Have you ever considered what happens with the storm-water from the impervious sufaces of the urban landscape??
We have. We place a strong emphasis on sustainability within our company and runoff is a major concern not only within our organization but within organizations like the Minnesota Pollution Control Agency (MPCA), Watersheds, and Green Step Cities throughout Minnesota.
Runoff carries with it solids and residuals from fertilizers, salts, oil and other contaminants which contain chemicals and heavy metals which travel from impervious surfaces through storm water systems and eventually end up saturating our natural waterways this is a fact.
Have you noticed recently how overgrown and yucky the algae is at the lake? How about the dead floating fish? No this is not because nature isn't maintaining the lakes ecosystem. The lakes are algae ridden almost to the point they are unusable because they are the destination point for storm water runoff in the surrounding area.
The fertilizers and heavy metals contained in runoff causes algae blooms which feed on dissolved oxygen in the water and kills the fish which require dissolved oxygen to survive.
the metro area construction is booming and houses are being built at an unbelievable rate. The equipment used to grade and build houses are heavy. So heavy they compact soils to the point of almost 0% airspace. This kills off any organic matter that would otherwise naturally aerate the soil structure.
When soils are sterile and compacted, even when sodded the turf area is considered an impervious surface. When fertilizers, herbicides and other turf treatments are applied and the site is irrigated, the chemicals are not penetrating the root zone efficiently but are instead carried away in rain events and contaminate the natural waterways which has raised the concern of cities across the state.
There is a solution
GreenStep Cities across the state have been implementing sustainable Best Management Practices (BMP's) to intercept storm water and contamination issues before they reach the lakes and streams. Rain Gardens and Bio-Swale Boulevards are becoming the BMP of choice for large scale water treatment and infiltration.
Rain Gardens capture, hold and infiltrate storm water from heavy rain events. They use deep rooted and often native plant materials as well as an engineered soil structure to filter contaminants before they enter the earth or head further downstream.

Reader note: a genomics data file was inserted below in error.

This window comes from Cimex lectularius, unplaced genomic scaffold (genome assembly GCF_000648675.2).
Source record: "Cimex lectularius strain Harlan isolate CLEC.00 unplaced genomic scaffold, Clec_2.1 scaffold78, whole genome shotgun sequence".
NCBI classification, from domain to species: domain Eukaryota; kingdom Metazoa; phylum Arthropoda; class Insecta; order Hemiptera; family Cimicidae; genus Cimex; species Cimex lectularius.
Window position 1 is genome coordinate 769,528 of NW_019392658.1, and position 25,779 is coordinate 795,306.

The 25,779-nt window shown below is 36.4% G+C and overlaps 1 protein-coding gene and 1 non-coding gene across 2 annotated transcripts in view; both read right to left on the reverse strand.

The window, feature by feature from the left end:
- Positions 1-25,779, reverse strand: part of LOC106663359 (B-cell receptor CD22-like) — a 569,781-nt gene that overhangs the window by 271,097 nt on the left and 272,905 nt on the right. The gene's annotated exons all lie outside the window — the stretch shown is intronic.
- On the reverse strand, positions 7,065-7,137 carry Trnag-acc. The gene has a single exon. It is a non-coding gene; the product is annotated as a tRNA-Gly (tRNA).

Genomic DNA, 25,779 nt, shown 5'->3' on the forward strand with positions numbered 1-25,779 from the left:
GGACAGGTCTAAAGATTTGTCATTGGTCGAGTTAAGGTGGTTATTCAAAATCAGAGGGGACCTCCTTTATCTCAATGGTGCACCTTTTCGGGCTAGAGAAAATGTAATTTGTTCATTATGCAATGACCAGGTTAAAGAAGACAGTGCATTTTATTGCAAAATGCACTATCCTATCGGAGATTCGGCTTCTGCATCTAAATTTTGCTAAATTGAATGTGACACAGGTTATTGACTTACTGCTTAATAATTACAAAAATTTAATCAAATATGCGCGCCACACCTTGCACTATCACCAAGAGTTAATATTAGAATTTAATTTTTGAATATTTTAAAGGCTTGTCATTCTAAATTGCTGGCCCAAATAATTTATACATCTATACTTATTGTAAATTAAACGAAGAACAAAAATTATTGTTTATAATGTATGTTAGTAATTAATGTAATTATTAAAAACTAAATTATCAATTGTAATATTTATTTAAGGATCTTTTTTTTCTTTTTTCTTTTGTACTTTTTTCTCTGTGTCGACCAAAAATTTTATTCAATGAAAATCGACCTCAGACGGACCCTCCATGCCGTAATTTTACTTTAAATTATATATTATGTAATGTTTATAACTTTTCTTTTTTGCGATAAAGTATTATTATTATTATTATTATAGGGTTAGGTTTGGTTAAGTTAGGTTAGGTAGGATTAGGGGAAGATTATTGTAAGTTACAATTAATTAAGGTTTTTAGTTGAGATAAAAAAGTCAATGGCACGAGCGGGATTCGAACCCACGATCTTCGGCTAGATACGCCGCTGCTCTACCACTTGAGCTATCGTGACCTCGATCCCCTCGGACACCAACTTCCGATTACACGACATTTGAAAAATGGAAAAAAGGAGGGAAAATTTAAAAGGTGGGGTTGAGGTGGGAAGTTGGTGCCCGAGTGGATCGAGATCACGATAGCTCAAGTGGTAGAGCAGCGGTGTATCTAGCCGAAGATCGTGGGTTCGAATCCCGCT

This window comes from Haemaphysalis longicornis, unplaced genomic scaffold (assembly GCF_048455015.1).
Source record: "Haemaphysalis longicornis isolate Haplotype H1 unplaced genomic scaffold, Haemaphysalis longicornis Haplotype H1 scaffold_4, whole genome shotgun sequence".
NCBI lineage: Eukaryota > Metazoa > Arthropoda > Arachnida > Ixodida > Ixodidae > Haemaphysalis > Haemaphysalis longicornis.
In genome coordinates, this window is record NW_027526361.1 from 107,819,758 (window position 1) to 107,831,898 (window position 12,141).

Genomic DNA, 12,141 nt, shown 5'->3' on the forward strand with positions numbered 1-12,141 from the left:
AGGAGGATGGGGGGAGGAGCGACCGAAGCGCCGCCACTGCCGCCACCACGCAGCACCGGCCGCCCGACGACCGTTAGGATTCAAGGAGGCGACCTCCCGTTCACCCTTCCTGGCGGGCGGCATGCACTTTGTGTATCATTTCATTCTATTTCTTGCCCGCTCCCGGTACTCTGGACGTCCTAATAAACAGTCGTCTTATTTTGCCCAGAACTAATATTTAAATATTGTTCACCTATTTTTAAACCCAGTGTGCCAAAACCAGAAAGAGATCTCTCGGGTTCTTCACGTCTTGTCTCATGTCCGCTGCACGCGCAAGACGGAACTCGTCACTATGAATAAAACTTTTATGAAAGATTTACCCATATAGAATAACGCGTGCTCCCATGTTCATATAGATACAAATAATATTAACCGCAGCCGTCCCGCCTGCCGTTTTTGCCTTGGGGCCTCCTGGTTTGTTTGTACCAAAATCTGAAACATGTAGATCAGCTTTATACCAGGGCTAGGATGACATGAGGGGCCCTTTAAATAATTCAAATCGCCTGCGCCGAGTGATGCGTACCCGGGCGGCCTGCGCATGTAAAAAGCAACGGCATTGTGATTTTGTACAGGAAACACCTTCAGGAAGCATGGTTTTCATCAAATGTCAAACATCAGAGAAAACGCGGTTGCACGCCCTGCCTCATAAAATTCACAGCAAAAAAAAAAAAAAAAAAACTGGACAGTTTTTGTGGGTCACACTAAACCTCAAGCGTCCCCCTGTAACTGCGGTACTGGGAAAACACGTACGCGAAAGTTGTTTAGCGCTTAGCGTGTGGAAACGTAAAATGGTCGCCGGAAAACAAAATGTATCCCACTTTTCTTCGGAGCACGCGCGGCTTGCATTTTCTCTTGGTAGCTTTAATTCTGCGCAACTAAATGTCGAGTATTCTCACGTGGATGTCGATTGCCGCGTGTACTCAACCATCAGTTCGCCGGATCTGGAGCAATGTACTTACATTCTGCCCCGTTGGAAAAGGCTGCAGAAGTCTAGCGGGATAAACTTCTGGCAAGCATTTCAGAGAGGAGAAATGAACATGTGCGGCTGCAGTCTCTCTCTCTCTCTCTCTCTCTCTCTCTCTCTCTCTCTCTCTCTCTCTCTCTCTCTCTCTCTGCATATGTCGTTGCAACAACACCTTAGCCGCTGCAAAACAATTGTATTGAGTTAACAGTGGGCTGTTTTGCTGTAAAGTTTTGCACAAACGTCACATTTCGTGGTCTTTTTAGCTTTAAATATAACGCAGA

The Bio-Swale Boulevards pictured below was installed and is maintained by our company MN Nice Gardens and Landscapes for the City of Fridley and in Partnership with the Mississippi Watershed Management Organization.
In addition to large scale BMP's for storm-water contaminant handling, there are a few things we can be conscious of as homeowners for responsible landscape management.
All plant material needs only 1" of water per week which isn't much. We do not need to water every other day to have green turf areas. If anything add iron and watering less will encourage deeper roots and a more resilient turf area which becomes more drought tolerant as we train it to be.
Using proper application rates for fertilizers and using organic fertilizers greatly reduce the amount of contaminants that end up in our waterways.
Minimize Turf Areas
Reduce the amount of grass are we have by incorporating permeable greenspace with planting and landscape beds.
Residential Rain Gardens
Your Watershed District will probably have grants available for Rain Garden Installations so go check it out! Rain Gardens are a contemporary landscape feature that is ecologically responsible. So mitigate your runoff onsite before it hits the storm water system.
It is important to recognize that Minneapolis has a recognized contaminant issue in our natural waterways and ecosystems. I personally am proud to have the opportunity to work with homeowners, local watersheds and GreenStep cities to work toward implementing sustainable BMP's. The more awareness we have of the problem and the options we have to mitigate it the faster we can engineer a Sustainable Built Environment.